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I have several overlapping data frames in a layout; the foreground frames are all clipped to a shape.
Yet when I "export map" the result always shows these foreground frame's extents as white boxes - even if their background is made transparent (hollow) or "none" - obscuring large areas of the frame behind all of them.
Known limit, I'm afraid:
Nine years later - should we assume ESRI has given up on this one then?
The known limit is actually in the graphics engine which was built by Microsoft. We are working on replacing the graphics engine which unfortunately it is not a simple task.
For anyone reading this post and until ArcMap becomes mapping software, a solution that Disco Duck uses to remedy this quacked up situation is:
1) separate the foreground from the background data frames after building them all in one .mxd. This is probably best done by then preparing three .mxd's - one with just the background data frames and the other with the foreground data frames - by alternatively deleting all backs/fores (careful with dependent scale bars, north arrows, etc).
2) export the background and foreground as separate "maps".
3) Open both in Photoshop.
4) Using the selection tools, isolate the desired area(s) of each foreground data frame.
5) Copy/paste the foreground frames into the background as separate "Photoshop layers" (you will have to move the relic data frames into the original ArcMap position).
6) You should probably merge all layers, then save as desired file format.
Love live Freedonia,
Rufus T. Firefly
An only slightly less tedious means to this end is to export your output in .ai Adobe Illustrator format and then reform the layer clipping mask that is created for the data frame that sits on top of your lower data frames. Another possibility is to have your clipping mask/shape as a simple layer in your mxd and then after the .ai export convert that for use as the upper data frame's clipping mask (high in the mxd layer stack above any transparent layers). Cassandra, did ArcGIS Desktop 10 move us any closer to a fix for this?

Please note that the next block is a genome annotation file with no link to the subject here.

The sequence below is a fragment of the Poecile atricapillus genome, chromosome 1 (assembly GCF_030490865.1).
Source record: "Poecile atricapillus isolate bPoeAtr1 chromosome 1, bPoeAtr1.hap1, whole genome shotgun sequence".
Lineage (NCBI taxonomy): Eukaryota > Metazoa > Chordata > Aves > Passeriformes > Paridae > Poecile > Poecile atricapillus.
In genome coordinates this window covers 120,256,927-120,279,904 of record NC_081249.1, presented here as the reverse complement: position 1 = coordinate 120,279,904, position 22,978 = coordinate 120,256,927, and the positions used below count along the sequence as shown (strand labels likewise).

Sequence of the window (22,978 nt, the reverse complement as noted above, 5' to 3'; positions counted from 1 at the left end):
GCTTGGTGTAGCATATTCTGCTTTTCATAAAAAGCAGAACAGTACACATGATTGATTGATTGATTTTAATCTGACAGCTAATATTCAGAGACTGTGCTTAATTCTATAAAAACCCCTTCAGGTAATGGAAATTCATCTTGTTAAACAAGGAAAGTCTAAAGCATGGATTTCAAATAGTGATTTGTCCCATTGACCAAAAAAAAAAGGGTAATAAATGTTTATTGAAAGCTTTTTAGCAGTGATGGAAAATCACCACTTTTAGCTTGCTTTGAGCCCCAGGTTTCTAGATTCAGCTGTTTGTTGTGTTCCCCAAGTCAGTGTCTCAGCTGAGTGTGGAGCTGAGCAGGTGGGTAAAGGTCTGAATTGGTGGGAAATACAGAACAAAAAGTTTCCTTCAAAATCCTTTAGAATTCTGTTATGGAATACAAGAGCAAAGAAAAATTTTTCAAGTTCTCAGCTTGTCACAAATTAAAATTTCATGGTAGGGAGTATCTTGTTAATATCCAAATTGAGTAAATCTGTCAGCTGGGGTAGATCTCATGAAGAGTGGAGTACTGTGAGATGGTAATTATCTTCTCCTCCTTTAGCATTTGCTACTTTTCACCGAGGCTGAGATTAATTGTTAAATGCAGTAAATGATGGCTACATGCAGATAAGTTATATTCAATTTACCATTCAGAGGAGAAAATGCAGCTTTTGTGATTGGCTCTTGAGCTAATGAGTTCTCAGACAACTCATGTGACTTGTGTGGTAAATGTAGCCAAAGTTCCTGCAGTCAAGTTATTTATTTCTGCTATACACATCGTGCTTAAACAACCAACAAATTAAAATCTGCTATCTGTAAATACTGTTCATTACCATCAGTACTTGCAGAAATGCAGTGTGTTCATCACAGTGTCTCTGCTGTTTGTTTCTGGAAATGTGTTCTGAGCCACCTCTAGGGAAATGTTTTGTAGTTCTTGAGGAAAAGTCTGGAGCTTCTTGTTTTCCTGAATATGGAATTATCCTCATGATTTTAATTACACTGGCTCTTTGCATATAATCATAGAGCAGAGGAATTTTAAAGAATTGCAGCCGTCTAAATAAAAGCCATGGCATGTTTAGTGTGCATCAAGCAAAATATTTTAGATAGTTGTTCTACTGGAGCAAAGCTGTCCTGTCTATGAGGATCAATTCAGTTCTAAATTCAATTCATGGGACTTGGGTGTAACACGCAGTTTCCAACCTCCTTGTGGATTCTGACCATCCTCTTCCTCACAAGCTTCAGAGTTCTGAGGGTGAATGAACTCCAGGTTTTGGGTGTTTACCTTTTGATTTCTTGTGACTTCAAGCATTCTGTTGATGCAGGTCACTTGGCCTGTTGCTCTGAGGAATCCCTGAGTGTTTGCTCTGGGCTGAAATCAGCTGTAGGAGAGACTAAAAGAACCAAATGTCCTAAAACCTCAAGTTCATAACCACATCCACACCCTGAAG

Export as PNG seems to work up to a point. I can export an 8 1/2 x 11 map at 149 dpi and my overlapping data frames are transparent. When I bump it to 150 dpi the same overlapping data frames are now opaque outside the shape I am clipping to. 149 dpi is not great, but will fly if the end user is not too picky - saved me from having to re-do what was already a very attractive layout
From the PNG you can bring into XNView or CorelDraw and export to other more common bitmap formats.
Oh this would be a great problem to remedy. Triple bonus points and the day off for whoever fixes this one.
Adobe Acrobat has layers that you could work around with.
-Export your map into PDF.
-Open it with Adobe Acrobat.
-Click on the navigation tab "Layers" on the left hand side.
-Expand that layer's folder by clicking the plus sign.
-Click on the 'eye' next to "Image". This would get rid of the white solid raster that was created in your map.
-Print this map into another PDF and rename.
Hope this helps! :D